Conquering fear of Ebola and contagion

A Christian Science perspective: How a better understanding of God can destroy fear of contagious diseases, including Ebola.

Each night the national news reports on the threat of the spread of Ebola around the world. As someone who is accustomed to praying about world issues, I was pleased to see the editorial on the Ebola outbreak that recently ran online in The Christian Science Monitor. It focuses on the importance of staying calm and ridding oneself of the fear of disease. In the deepest sense, fear is the primary problem. In Monitor Founder Mary Baker Eddy’s words, “The procuring cause and foundation of all sickness is fear, ignorance, or sin” (“Science and Health with Key to the Scriptures,” p. 411).

Fear, disease, and even death appear to be powerful and unavoidable, invading every corner of the earth. But with a better understanding of God, and of His harmonious government of His children, we can lift the burden of doom and sorrow that fear would hold over the world in regard to the spread of contagious disease.

How does a better understanding of God rid anyone of fear? The Bible assures us, “There is no fear in love; but perfect love casteth out fear” (I John 4:18). God is Love, perfect Love itself. Mrs. Eddy stated, “To infinite, ever-present Love, all is Love, and there is no error, no sin, sickness, nor death” (Science and Health, p. 567). Understanding that Love fills all space, and is the only power or reality there is, gives us the authority to see that Love’s allness negates the possibility of fear, and, therefore, sickness and its effects. Since fear has no place in the infinity of Love’s creation, disease has no foundation there either. Omnipotent Love does not share its power with evil in any form.

Christ Jesus, our Exemplar, showed fearlessness and compassion in the face of disease. An account in the Bible’s book of Mark tells of a man with leprosy who knelt in front of Jesus and begged Jesus to heal him. With great compassion, and without hesitation, Jesus reached out and touched the man, and the leprosy was healed immediately. It was Jesus’ complete trust in the fact that God, divine Love, is the only creator and has created man in His image, Spirit, that brought healing to this man (see Mark 1:40-42). God maintains man’s completeness and health without threat of the possibility that disease could ever exist in God’s infinite kingdom. The same truths apply to everyone in the world today, including those already suffering or affected. Prayer can help us discern spiritually man’s actual being, which is pure, harmonious, and safe in Love’s care.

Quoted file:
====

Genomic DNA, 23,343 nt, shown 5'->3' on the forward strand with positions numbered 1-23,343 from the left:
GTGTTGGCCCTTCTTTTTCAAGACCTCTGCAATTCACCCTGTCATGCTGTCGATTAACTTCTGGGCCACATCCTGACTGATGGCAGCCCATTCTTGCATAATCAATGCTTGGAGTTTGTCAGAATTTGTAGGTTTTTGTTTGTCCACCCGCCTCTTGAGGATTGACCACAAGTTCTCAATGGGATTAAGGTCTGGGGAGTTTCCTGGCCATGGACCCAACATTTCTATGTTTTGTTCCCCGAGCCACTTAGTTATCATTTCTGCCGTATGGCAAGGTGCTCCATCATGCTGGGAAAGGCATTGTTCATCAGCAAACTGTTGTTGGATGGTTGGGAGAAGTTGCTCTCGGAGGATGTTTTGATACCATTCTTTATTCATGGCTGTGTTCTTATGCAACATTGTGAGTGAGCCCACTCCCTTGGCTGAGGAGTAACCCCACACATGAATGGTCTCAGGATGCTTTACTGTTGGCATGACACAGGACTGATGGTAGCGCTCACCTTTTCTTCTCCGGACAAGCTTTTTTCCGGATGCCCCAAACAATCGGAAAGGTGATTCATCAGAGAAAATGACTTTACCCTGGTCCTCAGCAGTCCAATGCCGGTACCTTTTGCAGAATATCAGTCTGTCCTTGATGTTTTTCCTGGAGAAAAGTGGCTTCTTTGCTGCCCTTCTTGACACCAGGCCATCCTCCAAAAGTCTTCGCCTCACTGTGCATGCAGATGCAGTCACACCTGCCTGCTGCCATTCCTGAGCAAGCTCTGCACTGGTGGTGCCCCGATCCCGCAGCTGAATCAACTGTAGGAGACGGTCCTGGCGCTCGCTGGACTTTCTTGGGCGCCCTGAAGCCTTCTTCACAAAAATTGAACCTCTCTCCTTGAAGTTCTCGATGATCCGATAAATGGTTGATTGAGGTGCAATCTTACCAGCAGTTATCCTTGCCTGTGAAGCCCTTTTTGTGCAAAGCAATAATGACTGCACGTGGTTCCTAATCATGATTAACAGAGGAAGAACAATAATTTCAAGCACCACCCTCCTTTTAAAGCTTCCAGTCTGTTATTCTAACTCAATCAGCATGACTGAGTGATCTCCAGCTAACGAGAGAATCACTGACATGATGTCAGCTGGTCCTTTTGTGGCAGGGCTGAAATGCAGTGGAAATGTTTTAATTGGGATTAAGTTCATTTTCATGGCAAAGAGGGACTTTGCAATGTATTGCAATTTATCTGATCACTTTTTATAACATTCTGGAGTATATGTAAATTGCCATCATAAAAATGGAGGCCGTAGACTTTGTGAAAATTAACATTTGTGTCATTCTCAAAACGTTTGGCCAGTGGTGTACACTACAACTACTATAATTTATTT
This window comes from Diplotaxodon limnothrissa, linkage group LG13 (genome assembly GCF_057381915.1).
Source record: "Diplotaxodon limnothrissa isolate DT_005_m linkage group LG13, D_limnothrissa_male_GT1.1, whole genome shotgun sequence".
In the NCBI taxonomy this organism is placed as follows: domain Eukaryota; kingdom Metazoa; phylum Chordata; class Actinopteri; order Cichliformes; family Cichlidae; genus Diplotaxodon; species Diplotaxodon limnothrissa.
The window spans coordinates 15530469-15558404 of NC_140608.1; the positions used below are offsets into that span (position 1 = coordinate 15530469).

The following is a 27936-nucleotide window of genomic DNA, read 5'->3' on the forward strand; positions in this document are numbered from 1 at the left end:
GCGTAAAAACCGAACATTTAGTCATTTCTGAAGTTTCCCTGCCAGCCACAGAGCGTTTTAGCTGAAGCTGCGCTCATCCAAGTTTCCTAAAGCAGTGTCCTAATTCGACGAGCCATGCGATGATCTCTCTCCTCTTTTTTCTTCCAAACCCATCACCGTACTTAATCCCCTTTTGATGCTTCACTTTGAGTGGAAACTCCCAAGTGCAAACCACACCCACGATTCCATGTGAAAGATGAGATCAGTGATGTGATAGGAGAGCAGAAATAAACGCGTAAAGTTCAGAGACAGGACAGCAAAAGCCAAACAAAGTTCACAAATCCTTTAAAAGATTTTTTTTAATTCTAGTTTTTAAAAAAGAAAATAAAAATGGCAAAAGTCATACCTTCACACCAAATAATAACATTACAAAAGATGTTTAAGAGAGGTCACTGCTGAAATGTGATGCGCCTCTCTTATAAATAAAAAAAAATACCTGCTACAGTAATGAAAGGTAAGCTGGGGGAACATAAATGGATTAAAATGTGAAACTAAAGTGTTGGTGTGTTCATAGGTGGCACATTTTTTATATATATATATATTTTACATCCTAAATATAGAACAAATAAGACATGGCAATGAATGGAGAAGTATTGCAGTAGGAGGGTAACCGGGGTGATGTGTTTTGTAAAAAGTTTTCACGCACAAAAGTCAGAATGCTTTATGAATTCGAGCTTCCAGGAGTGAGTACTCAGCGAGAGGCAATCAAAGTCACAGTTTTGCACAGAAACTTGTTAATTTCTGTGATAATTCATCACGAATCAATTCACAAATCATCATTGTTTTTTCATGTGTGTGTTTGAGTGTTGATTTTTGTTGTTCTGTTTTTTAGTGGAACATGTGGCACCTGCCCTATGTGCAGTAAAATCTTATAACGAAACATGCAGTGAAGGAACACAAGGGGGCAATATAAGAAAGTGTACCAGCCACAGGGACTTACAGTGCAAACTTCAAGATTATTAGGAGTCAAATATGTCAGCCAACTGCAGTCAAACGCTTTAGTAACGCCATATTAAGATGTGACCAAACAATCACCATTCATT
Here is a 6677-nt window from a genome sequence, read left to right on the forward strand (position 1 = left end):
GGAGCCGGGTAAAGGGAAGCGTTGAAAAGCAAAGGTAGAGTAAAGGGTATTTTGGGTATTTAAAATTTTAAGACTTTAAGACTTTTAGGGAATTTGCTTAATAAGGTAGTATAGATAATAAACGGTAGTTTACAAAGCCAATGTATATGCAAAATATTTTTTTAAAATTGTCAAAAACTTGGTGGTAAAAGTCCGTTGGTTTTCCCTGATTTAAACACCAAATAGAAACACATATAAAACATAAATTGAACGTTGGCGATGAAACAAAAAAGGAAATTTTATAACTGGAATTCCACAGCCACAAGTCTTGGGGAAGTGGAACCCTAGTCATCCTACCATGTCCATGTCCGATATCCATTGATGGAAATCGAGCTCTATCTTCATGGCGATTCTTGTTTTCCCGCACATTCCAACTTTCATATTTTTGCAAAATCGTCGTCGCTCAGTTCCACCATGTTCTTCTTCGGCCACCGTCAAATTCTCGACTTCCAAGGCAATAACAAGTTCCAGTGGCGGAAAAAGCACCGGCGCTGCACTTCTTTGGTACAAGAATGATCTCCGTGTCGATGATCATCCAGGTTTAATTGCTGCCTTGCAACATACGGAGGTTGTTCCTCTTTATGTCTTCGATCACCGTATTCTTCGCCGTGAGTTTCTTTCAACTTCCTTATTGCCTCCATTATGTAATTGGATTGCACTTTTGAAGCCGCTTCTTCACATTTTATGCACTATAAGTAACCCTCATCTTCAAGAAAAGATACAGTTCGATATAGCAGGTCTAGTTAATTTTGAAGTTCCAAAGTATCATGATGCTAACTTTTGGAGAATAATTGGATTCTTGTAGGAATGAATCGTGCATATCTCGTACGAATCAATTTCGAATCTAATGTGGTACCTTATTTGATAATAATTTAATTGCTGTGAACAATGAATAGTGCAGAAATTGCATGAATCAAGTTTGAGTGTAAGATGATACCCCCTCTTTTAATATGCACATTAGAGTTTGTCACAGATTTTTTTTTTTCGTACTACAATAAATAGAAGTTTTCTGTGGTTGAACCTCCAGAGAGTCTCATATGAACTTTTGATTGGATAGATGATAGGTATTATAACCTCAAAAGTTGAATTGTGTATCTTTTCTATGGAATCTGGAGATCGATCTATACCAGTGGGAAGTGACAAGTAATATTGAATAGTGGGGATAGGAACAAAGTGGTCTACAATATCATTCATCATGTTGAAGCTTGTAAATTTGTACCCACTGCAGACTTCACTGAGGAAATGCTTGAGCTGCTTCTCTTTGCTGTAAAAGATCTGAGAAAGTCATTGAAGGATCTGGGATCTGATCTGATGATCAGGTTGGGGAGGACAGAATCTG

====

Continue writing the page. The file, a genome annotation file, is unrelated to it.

Science and Health gives this clear statement: “When fear disappears, the foundation of disease is gone” (Science and Health, p. 368). Jesus proved that statement in his day, Mrs. Eddy proved it in her lifetime, and we can prove it today.

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Dear Reader,

About a year ago, I happened upon this statement about the Monitor in the Harvard Business Review – under the charming heading of “do things that don’t interest you”:

“Many things that end up” being meaningful, writes social scientist Joseph Grenny, “have come from conference workshops, articles, or online videos that began as a chore and ended with an insight. My work in Kenya, for example, was heavily influenced by a Christian Science Monitor article I had forced myself to read 10 years earlier. Sometimes, we call things ‘boring’ simply because they lie outside the box we are currently in.”

If you were to come up with a punchline to a joke about the Monitor, that would probably be it. We’re seen as being global, fair, insightful, and perhaps a bit too earnest. We’re the bran muffin of journalism.

But you know what? We change lives. And I’m going to argue that we change lives precisely because we force open that too-small box that most human beings think they live in.

The Monitor is a peculiar little publication that’s hard for the world to figure out. We’re run by a church, but we’re not only for church members and we’re not about converting people. We’re known as being fair even as the world becomes as polarized as at any time since the newspaper’s founding in 1908.

We have a mission beyond circulation, we want to bridge divides. We’re about kicking down the door of thought everywhere and saying, “You are bigger and more capable than you realize. And we can prove it.”

If you’re looking for bran muffin journalism, you can subscribe to the Monitor for $15. You’ll get the Monitor Weekly magazine, the Monitor Daily email, and unlimited access to CSMonitor.com.